New parents often spend more money on fresh produce
In the United States, both children and adults are not getting enough fruits and vegetables in their diets, which raises the risk for negative health consequences. A new study published by Elsevier has found that new parents in middle- and high-income households increase their spending on produce.
Study lead author Betsy Q. Cliff is a doctoral candidate in the Department of Health Management and Policy at the University of Michigan School of Public Health.
“Although adult food preferences are considered relatively stable, major life events such as becoming parents may serve as a cue to behavior change,” said Cliff. “This creates opportunities for nutrition education programs aimed at increasing produce consumption.”
The study was focused on information from the Nielsen Homescan Consumer Panel dataset, which included more than 40,000 individuals who used in-home scanners to have their retail purchases tracked. The Nielsen survey also collected demographic information from participants such as number of children and employment status.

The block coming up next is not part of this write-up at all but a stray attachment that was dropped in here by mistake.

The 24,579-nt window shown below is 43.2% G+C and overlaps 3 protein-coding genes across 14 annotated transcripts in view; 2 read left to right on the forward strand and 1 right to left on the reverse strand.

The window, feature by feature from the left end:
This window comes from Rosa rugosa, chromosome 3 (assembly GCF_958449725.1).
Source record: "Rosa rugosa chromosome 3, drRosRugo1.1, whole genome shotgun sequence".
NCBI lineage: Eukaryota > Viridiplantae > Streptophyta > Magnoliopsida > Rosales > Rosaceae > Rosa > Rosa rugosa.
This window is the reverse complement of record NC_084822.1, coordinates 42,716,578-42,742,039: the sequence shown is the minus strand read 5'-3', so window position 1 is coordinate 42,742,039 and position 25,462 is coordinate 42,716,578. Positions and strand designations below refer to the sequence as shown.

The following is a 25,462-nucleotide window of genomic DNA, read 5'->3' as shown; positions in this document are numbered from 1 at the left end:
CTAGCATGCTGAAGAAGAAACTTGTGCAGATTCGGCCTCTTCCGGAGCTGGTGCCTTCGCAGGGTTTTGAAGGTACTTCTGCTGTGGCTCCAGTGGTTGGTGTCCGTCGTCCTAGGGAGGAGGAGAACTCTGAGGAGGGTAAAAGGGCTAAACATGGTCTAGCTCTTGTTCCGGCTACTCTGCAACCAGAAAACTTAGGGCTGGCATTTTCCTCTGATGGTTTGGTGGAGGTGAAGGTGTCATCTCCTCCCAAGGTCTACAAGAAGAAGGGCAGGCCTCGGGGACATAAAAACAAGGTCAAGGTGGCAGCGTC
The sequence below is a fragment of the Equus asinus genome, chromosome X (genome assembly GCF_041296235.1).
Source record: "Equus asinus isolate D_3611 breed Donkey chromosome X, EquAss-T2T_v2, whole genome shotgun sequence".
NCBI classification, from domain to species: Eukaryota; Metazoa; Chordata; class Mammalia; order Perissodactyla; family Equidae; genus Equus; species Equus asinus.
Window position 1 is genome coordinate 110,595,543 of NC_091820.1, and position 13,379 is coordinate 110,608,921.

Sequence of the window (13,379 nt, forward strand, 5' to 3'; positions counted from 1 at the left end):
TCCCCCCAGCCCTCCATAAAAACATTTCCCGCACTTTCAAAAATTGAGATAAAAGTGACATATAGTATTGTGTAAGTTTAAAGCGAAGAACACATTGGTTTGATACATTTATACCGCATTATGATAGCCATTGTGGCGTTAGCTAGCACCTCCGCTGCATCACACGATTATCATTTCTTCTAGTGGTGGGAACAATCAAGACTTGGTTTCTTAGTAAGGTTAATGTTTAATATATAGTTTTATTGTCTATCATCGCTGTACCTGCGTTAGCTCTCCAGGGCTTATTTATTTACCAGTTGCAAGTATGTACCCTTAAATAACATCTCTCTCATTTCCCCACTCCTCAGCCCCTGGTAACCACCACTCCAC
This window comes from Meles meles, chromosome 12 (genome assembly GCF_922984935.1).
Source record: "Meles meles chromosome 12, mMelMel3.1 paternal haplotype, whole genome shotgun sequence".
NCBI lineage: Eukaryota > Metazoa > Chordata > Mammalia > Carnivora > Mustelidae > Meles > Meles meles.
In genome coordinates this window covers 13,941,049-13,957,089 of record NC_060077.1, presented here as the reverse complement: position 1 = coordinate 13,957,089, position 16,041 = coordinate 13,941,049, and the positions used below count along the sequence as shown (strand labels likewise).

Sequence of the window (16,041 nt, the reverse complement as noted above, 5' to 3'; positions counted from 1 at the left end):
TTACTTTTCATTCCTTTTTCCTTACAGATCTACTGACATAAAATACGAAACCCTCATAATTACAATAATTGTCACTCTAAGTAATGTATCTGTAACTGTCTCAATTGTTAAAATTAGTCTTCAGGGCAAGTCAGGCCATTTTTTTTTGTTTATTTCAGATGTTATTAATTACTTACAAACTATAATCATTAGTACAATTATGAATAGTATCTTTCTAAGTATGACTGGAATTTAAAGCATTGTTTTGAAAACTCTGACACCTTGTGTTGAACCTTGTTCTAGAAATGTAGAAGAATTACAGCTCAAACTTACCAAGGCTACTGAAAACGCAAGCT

Overall, 508 households in the panel welcomed their first children during the study period. Among these new parents, the grocery budgets for fresh produce increased significantly compared to pre-parenthood. However, the increase in fresh produce purchases was only found in households with an income greater than 185 percent of the U.S. federal poverty level.
The specific factors that led to increased spending were not identified in the study. For example, it is not known if a change may have occurred in the quantity or quality of the fruits and vegetables purchased.
“Increased purchasing by higher income households suggests further support is needed to help low-income new parents increase produce as a part of their families’ diet,” said Cliff.
The study is published in the Journal of Nutrition Education and Behavior.
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